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A lot of hypocrisy in smoking ban

April 17, 2008
Times-Republican
Gov. Chet Culver signed a new statewide smoking ban into law this week.

And while we applaud the health benefits of such a law, we can’t help but question the hypocrisy of the new legislation.

It’s admirable that lawmakers are concerned about the health of Iowans. They’ve touted that repeatedly throughout debates on the bill, insisting this law was necessary to protect the state’s citizens from the harmful effects of smoking, second-hand smoke and lung diseases.

Gov. Culver has even repeatedly provided the media with soundbites regarding the health benefits of the statewide smoking ban. This week’s bill signing was no different.

We don’t disagree about the harmful effects of smoking. In fact, we believe a healthier state benefits everyone.

Yet despite being called a “statewide” smoking ban, the new law does have exemptions, most of which make sense. The most prominent exemption on the list, however, is casinos.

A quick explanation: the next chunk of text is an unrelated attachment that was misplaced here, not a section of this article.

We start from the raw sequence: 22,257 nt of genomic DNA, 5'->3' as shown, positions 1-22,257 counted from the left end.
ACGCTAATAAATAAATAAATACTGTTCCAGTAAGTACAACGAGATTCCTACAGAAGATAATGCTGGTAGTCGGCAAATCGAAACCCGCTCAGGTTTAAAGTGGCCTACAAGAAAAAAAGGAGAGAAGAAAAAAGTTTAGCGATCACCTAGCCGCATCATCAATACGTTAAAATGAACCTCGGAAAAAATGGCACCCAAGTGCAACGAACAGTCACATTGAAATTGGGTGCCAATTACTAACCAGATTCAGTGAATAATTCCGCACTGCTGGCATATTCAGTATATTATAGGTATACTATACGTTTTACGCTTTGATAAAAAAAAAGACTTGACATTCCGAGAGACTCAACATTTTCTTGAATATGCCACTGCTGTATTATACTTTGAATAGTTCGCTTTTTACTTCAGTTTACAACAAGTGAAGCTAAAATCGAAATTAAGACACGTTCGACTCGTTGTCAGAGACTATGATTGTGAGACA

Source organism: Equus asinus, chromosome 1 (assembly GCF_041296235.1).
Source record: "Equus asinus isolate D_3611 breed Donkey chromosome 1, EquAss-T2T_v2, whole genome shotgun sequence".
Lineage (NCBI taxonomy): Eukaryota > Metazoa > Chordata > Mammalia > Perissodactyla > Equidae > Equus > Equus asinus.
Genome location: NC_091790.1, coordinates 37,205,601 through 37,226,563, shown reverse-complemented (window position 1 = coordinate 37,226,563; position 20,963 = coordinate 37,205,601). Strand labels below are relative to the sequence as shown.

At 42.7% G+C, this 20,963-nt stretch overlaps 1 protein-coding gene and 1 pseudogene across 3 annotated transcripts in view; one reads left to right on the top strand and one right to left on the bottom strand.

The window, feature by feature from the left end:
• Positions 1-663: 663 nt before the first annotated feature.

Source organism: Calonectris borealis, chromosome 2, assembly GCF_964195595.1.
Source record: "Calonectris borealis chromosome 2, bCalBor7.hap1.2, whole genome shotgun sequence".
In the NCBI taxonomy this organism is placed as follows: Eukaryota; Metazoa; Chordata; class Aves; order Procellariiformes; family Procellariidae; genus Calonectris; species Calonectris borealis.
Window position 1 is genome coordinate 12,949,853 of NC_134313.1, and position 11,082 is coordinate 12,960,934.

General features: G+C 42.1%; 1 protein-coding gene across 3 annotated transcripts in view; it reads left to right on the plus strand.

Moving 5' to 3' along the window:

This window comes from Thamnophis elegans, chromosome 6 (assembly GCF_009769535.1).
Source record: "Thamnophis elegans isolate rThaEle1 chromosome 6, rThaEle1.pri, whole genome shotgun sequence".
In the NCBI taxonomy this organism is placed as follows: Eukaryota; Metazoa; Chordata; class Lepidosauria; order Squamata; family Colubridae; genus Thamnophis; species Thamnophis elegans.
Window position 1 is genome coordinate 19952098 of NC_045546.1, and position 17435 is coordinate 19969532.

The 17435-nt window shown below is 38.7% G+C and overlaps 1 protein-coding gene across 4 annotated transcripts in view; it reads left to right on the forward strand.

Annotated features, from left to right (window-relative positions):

That really shouldn’t be a surprise, yet it sticks out among all the other exemptions for places such as private residences, vehicles, hotels and motels (up to 20 percent of their rooms) and others.

It’s pretty obvious why casinos aren’t included in the ban.

The state takes in millions of dollars annually in gambling revenues. Certainly a smoking ban in such facilities would cut into gambling profits and, in turn, decrease state revenues from the casinos.

Kind of hypocritical, don’t you think?

We can’t allow smoking in restaurants and bars because employees there have to put up with second-hand smoke all day, yet employees in casinos apparently don’t matter enough to the legislature and governor.

So this really wasn’t about health after all, was it? It’s about Culver and the legislature blowing smoke.

In actuality, it was about power for the legislature to control the actions of Iowans, not trusting us to make our own choices — right or wrong.

Culver and members of the Iowa Legislature have reaffirmed their commitment to bigger government, moral policing, financial greediness and a general distrust of Iowans’ abilities to think for themselves with this law.

Perhaps it’s time to remind them who is really in charge: Iowans, and we don’t plan on forgetting this one before the next election.
 
 

 

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